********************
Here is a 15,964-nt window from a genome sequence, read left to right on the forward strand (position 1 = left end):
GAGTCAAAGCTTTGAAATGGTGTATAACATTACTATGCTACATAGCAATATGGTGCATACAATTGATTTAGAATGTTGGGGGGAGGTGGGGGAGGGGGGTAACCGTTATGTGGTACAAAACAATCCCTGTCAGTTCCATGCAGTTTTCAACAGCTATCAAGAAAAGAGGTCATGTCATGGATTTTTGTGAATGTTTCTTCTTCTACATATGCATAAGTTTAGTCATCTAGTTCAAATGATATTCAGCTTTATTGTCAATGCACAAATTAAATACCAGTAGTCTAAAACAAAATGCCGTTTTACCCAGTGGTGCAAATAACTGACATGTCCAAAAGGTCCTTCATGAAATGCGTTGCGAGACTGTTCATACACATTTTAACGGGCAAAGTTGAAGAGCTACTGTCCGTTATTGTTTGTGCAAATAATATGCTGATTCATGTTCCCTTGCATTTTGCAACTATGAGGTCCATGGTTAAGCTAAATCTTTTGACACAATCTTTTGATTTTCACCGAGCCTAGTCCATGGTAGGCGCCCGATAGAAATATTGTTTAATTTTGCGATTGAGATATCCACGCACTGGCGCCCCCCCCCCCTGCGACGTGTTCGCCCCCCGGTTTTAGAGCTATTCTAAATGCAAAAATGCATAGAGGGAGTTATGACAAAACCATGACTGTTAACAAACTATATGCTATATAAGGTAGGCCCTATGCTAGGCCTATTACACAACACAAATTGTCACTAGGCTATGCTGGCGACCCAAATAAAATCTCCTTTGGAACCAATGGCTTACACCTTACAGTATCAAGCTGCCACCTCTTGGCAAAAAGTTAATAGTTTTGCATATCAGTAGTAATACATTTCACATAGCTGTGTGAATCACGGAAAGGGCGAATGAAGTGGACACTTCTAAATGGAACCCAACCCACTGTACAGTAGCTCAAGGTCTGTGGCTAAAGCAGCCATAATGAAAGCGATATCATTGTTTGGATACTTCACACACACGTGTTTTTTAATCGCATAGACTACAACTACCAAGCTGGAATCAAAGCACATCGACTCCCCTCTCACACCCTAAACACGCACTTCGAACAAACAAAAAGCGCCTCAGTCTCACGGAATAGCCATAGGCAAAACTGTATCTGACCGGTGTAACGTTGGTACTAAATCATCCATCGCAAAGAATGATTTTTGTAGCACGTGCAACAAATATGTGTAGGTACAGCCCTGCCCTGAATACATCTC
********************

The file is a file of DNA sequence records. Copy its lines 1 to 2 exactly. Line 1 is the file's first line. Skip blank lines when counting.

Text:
Here is a 15,964-nt window from a genome sequence, read left to right on the forward strand (position 1 = left end):
GAGTCAAAGCTTTGAAATGGTGTATAACATTACTATGCTACATAGCAATATGGTGCATACAATTGATTTAGAATGTTGGGGGGAGGTGGGGGAGGGGGGTAACCGTTATGTGGTACAAAACAATCCCTGTCAGTTCCATGCAGTTTTCAACAGCTATCAAGAAAAGAGGTCATGTCATGGATTTTTGTGAATGTTTCTTCTTCTACATATGCATAAGTTTAGTCATCTAGTTCAAATGATATTCAGCTTTATTGTCAATGCACAAATTAAATACCAGTAGTCTAAAACAAAATGCCGTTTTACCCAGTGGTGCAAATAACTGACATGTCCAAAAGGTCCTTCATGAAATGCGTTGCGAGACTGTTCATACACATTTTAACGGGCAAAGTTGAAGAGCTACTGTCCGTTATTGTTTGTGCAAATAATATGCTGATTCATGTTCCCTTGCATTTTGCAACTATGAGGTCCATGGTTAAGCTAAATCTTTTGACACAATCTTTTGATTTTCACCGAGCCTAGTCCATGGTAGGCGCCCGATAGAAATATTGTTTAATTTTGCGATTGAGATATCCACGCACTGGCGCCCCCCCCCCCTGCGACGTGTTCGCCCCCCGGTTTTAGAGCTATTCTAAATGCAAAAATGCATAGAGGGAGTTATGACAAAACCATGACTGTTAACAAACTATATGCTATATAAGGTAGGCCCTATGCTAGGCCTATTACACAACACAAATTGTCACTAGGCTATGCTGGCGACCCAAATAAAATCTCCTTTGGAACCAATGGCTTACACCTTACAGTATCAAGCTGCCACCTCTTGGCAAAAAGTTAATAGTTTTGCATATCAGTAGTAATACATTTCACATAGCTGTGTGAATCACGGAAAGGGCGAATGAAGTGGACACTTCTAAATGGAACCCAACCCACTGTACAGTAGCTCAAGGTCTGTGGCTAAAGCAGCCATAATGAAAGCGATATCATTGTTTGGATACTTCACACACACGTGTTTTTTAATCGCATAGACTACAACTACCAAGCTGGAATCAAAGCACATCGACTCCCCTCTCACACCCTAAACACGCACTTCGAACAAACAAAAAGCGCCTCAGTCTCACGGAATAGCCATAGGCAAAACTGTATCTGACCGGTGTAACGTTGGTACTAAATCATCCATCGCAAAGAATGATTTTTGTAGCACGTGCAACAAATATGTGTAGGTACAGCCCTGCCCTGAATACATCTC